Just Another Generator for Static Sites

This is my static site generator. There are many like it, but this one is mine.

Jagss creates html from markdown and yaml data and uses the less or sass preprocessors to create css. Data from the whole site is available to html files with Jinja2 templating syntax. Jagss can run an http testing server, watching the source files for changes and updating the site accordingly. Jagss can then deploy the static site via sftp or to an Amazon S3 bucket, only updating those files that have been changed.

I made this generator when I was working on a site that had a lot of dictionary type data that I wanted to work into the templates.

The source code is available on github.

Obviously there are already a ton of static site generators out there. Making this one has been useful for me as I learn more about python, but hopefully this will be useful to someone else.


If you just want to use jagss, the simplest way is:

pip install jagss

If you want to make changes to how jagss works:

git clone git://github.com/esonderegger/jagss.git
cd jagss
virtualenv jagss_env
. jagss_env/bin/activate
python setup.py develop


If you want to use jagss with a css preprocessor (and you should - they're awesome!), you will need to install the preprocessor of your choice.

To install less, the easiest way is to use the Node Package Manager (npm):

npm install -g less

To install sass, install it via its ruby gem:

gem install sass


Jagss is called from the command line. First, to build a new jagss project, make a new folder and cd into it:

mkdir projectname
cd projectname

Then, to create your project structure, type:

jagss --create less

Or, if you prefer to use sass:

jagss --create sass

Or, if you don't want to use a css preprocessor:

jagss --create css

If you choose to go the preprocessor route, this will create a less or a sass folder and a file named folder-name.less/scss inside it, which will compile to /css/folder-name.css in the staticOutput folder. I recommend using one master file that uses @import statements to include other less and css files.

Next, a server that updates automatically can be run with:

jagss --server 8080

Where 8080 is the port number the server will run on.

Then, point your browser at http://localhost:8080, edit your site, and click 'refresh' to see your changes. To stop the server, hit ctrl + c.

When you are happy with the state of your static site, jagss can deploy to either sFTP or to an Amazon S3 bucket. To do this, enter the appropriate values in the config.yaml file and run

jagss --deploy sftp


jagss --deploy s3


It's important to know a bit about how jagss works in order to use some of the power that's included and to avoid using one of the (few) magic variable names.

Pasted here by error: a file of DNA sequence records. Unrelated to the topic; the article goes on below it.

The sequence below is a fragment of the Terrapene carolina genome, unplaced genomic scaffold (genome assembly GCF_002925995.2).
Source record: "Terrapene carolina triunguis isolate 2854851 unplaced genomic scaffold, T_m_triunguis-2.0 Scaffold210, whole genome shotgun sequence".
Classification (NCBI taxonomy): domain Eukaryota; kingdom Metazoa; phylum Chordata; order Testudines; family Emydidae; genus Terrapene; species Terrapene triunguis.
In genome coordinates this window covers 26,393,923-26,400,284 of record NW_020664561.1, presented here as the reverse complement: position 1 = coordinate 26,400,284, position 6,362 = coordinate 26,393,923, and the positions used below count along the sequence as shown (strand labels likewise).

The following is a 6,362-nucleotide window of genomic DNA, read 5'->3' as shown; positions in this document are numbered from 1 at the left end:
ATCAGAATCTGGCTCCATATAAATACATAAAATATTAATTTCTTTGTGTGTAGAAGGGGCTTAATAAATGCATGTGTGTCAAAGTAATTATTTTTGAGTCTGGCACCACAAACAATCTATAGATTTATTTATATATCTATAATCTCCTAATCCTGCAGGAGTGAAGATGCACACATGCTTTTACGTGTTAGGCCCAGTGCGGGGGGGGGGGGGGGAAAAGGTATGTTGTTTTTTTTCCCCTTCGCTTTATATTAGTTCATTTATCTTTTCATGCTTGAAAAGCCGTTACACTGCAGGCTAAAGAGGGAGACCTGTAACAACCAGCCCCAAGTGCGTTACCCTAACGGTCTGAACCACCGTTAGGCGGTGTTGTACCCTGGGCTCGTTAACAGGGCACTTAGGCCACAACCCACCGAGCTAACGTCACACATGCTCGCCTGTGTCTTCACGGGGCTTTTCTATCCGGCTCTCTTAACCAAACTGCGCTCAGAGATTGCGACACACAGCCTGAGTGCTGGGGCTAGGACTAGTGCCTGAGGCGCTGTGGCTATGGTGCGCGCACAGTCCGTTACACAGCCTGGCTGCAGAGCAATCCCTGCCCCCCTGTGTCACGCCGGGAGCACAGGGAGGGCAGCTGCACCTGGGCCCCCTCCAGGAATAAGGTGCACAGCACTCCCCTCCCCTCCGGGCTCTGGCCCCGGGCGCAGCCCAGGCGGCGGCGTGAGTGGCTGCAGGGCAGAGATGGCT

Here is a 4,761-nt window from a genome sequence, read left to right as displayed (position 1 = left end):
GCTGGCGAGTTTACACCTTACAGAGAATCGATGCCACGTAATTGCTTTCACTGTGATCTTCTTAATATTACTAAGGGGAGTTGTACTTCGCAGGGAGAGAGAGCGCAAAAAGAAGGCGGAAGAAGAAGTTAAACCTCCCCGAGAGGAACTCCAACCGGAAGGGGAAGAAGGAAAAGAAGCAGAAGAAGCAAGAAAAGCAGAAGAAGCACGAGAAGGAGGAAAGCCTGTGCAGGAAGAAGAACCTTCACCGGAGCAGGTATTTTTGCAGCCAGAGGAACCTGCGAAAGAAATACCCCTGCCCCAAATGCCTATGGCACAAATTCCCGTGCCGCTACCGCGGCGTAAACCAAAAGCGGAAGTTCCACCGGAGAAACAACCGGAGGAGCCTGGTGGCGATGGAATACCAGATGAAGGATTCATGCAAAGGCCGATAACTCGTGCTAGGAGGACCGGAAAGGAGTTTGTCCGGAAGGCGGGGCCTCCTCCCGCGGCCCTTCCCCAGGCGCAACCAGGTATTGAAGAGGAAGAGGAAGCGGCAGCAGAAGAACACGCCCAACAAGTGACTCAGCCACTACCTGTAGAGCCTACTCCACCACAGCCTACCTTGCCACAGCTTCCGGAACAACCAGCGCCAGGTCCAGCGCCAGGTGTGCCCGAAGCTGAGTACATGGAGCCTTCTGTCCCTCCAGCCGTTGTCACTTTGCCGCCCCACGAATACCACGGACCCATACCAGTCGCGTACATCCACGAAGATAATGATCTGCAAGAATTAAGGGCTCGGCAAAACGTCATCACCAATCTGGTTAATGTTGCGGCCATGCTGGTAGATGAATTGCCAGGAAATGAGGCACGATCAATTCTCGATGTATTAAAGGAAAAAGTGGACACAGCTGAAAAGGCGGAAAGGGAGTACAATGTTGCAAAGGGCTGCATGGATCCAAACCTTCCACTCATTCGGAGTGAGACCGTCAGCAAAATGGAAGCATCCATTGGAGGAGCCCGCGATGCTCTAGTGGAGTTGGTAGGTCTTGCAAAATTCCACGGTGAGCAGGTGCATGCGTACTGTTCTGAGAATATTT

Markdown files can include metadata in the yaml format at the beginning of the file.

To separate the yaml content from the markdown content, include a line with this text:


Each Jinja2 template file is rendered with a magic variarble called 'site'.

This variable is created when the generator does a first pass of the source folder looking for markdown files with yaml front matter as well as yaml files.

Individual markdown files are also rendered to html according to the 'template' value in the yaml content at the top of the file. The yaml data from that file, as well as values for the url and relative path for the file are available at a variable called 'page'. For markdown files, the rendered html is available at page.html. There is also a reserved variable named 'type', which will be used in future updates.

For a very basic example, you might have a jagss project organized like this:


default.html could be as simple as:

<!DOCTYPE html>
<html lang="en">
        <title>{{ page.title }}</title>
        {{ page.html }}

The thing1.md, thing2.md, and thing3.md could look something like:

template: default.html
title: Thing Number 1
# Thing Number 1

Some more in depth content about the first thing would go here.

Then, for index.html to link to all the things in the stuff folder, it would be:

<!DOCTYPE html>
<html lang="en">
        <title>A Very Basic Site</title>
        <h1>Some things:</h1>
        {% for thing in site['/stuff'] %}
        <p><a href="{{ thing.url }}">{{ thing.title }}</a></p>
        {% endfor %}

Note that the naming of the "stuff" folder and all the variables in the yaml content (except for 'html', 'name', 'relativePath', 'type', and 'url') can be whatever you want them to be.

Hopefully the full site examples can help explain the logic of this a little better.

Enjoy! Please get get in touch with any comments or suggestions for improvements.